mandag den 19. april 2010

Leave it to the Langoliers

It’s no secret that I am a fan of Bioshock. In my opinion the start alone rates among the greatest moments of any computer game. The game is a journey through Rapture - an Ayn Rand inspired Utopia-gone-bad. Everything seems to have stopped New Years Eve 1959 and as you travel though the game, the true nature of Rapture unfolds.

Ok, so the boss fight near the end sucked, but Bioshock really was a unique experience.

Sadly, this isn’t the case with the sequel.

Bioshock 2 is set 8 years after the first one and you play a Big Daddy, a giant in an old-fashioned diving suit. Once again you must travel through Rapture, this time searching for Eleanor Lamb, your Little Sister.

The unbreakable bond between the vampire-like Little Sister and the Big Daddy in the first game was really sweet and really creepy at the same time. I can’t help but feel that it is a misunderstanding that you, in the sequel, are playing a Big Daddy – that you are helping the Little Sisters perform their nasty “duties”. And how come that you have to choose to “Rescue” or “Harvest” the Little Sisters, like in the first game? Surely, if you were a Big Daddy, wouldn’t you ALWAYS rescue the Little Sisters?

The story isn’t as fetching as the one in the first one and standout moments are almost non-existing.

But all in all, there’s nothing vitally wrong with Bioshock 2. The only thing is: it’s a completely unnecessary game. I had a distinct feeling of déjà-vu, when I played it. It felt like being in “the past”, the way it’s described in the The Langoliers.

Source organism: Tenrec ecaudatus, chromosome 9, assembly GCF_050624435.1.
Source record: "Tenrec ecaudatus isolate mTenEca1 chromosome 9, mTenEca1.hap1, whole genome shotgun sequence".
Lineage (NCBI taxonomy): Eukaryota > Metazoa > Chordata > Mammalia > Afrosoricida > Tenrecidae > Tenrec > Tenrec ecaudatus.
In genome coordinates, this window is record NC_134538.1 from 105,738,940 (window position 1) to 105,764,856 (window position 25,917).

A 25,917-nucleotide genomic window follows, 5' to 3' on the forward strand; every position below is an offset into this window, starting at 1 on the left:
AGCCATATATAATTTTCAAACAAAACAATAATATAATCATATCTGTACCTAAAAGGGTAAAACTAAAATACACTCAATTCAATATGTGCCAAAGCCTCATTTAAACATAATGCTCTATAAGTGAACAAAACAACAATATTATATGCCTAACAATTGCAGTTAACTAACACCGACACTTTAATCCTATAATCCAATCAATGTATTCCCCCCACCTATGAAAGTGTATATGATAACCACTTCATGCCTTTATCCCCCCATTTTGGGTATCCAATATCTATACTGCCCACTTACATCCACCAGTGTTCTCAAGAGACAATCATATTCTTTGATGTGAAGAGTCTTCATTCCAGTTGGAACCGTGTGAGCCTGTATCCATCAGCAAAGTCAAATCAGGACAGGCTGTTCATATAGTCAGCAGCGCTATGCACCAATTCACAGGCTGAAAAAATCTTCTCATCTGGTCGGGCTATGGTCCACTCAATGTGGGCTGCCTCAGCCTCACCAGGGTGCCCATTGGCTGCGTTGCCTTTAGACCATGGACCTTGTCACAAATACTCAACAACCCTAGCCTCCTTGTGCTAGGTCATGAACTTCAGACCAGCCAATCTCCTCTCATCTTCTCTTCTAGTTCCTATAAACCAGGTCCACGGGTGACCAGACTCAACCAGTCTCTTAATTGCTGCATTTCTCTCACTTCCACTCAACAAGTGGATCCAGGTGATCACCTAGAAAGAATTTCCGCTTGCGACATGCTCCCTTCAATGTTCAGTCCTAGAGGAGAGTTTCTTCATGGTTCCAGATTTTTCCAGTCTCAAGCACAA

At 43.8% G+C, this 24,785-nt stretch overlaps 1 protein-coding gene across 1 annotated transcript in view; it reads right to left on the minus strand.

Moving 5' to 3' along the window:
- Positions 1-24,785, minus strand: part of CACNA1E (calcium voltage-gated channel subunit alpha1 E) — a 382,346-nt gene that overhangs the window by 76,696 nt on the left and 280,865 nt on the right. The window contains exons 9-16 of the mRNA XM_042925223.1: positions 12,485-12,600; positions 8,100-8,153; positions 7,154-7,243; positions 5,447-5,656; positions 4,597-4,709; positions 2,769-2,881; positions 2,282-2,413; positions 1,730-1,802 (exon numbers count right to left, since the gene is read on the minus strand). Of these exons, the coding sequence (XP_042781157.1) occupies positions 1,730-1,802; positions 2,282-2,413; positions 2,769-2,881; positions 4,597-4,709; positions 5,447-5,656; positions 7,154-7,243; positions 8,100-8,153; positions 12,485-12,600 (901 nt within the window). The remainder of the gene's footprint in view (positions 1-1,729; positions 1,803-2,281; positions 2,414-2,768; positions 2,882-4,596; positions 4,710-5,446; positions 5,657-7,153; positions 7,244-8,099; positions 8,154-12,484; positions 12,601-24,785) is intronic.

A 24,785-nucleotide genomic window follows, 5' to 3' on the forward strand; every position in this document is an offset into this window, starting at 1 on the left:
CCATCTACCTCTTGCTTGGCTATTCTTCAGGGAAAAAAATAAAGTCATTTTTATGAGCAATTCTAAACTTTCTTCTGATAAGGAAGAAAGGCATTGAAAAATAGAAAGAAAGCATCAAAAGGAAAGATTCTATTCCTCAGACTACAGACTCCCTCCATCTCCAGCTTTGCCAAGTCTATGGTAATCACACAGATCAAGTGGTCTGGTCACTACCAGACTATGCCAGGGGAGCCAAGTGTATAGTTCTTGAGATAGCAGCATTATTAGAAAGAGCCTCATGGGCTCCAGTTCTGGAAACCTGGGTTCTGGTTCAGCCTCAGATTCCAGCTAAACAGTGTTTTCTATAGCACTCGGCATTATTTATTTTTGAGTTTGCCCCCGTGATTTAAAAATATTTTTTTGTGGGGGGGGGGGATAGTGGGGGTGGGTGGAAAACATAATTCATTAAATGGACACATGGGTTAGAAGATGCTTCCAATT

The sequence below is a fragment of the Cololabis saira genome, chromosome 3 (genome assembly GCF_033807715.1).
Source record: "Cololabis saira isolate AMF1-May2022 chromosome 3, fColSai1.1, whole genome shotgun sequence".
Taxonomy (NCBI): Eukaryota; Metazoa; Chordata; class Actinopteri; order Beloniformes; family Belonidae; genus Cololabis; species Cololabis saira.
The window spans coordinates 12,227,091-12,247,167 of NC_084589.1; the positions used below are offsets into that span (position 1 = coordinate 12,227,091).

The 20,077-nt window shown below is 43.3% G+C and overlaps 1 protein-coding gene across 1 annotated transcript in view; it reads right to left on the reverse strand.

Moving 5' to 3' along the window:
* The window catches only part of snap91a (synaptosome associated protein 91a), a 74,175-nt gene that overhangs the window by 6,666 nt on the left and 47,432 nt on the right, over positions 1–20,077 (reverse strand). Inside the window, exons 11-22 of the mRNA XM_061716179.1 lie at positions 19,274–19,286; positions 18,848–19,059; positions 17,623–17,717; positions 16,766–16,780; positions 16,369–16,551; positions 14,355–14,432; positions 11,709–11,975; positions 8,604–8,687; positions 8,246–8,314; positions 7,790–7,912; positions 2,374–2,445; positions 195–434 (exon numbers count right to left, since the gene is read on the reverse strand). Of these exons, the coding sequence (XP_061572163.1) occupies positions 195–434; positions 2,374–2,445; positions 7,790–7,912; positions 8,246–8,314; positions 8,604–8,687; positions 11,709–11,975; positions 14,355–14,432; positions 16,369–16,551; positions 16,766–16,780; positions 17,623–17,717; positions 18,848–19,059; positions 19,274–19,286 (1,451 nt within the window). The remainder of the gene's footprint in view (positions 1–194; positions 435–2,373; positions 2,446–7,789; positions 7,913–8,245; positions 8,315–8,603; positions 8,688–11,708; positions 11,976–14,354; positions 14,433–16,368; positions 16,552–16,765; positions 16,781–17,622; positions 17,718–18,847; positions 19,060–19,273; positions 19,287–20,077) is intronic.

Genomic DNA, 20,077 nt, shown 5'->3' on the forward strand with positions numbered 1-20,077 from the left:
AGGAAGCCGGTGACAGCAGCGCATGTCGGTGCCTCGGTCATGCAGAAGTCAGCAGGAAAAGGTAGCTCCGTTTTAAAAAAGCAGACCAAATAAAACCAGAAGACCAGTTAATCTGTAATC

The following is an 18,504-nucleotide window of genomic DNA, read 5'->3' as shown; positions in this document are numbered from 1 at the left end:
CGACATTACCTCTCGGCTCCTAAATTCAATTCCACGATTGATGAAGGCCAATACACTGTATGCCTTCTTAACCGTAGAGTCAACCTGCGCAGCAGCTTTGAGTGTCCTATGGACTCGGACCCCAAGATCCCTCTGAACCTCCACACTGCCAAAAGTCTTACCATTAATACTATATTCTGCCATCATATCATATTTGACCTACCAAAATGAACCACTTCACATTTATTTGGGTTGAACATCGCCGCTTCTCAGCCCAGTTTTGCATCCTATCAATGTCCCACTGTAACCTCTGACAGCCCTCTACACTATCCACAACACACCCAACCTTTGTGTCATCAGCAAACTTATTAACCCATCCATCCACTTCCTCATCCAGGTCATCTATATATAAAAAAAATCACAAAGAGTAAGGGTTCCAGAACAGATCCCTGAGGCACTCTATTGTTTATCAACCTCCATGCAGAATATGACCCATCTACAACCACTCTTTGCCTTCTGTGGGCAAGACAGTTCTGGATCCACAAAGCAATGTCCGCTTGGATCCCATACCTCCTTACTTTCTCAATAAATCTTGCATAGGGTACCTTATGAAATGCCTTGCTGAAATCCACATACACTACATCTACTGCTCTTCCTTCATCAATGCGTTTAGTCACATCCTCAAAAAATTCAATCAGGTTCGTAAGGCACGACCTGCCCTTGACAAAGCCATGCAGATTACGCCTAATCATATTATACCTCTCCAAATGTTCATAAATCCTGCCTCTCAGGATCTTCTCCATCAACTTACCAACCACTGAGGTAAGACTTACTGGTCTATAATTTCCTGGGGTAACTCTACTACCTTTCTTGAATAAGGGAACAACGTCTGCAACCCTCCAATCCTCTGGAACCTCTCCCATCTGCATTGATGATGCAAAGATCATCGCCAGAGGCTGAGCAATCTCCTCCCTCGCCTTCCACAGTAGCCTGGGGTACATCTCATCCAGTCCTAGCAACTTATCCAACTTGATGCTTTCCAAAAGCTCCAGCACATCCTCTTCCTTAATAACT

In Stephen King’s 1990 novella The Langoliers, the passengers of an airplane pass through a time rift and end up in the past. It looks just the same as the present, but everything tastes stale and there is no smell. This is because it’s dead space, everything has been used – and soon the Langoliers comes, the strange and scary creatures that are the garbage removers of time. They eat the used up past to make room for the present.

Bioshock 2 feels vacant, smell-less and tasteless. It feels like the pretty leftovers of greatness, stuff that should have been devoured by the Langoliers long ago.

You can’t really blame the development team – what on Earth were they to do? Bioshock closed around it-self – when the game was over, so was the story. There was no reason ever to return to Rapture. It was inevitable that the sequel would be a bland experience.

I recognize that when building something like Rapture, you would like to be able to reuse it. The lesson learned is that if you want to reuse a game universe, then don’t close it up.

Keep your game universe open, or let the Langoliers take it.

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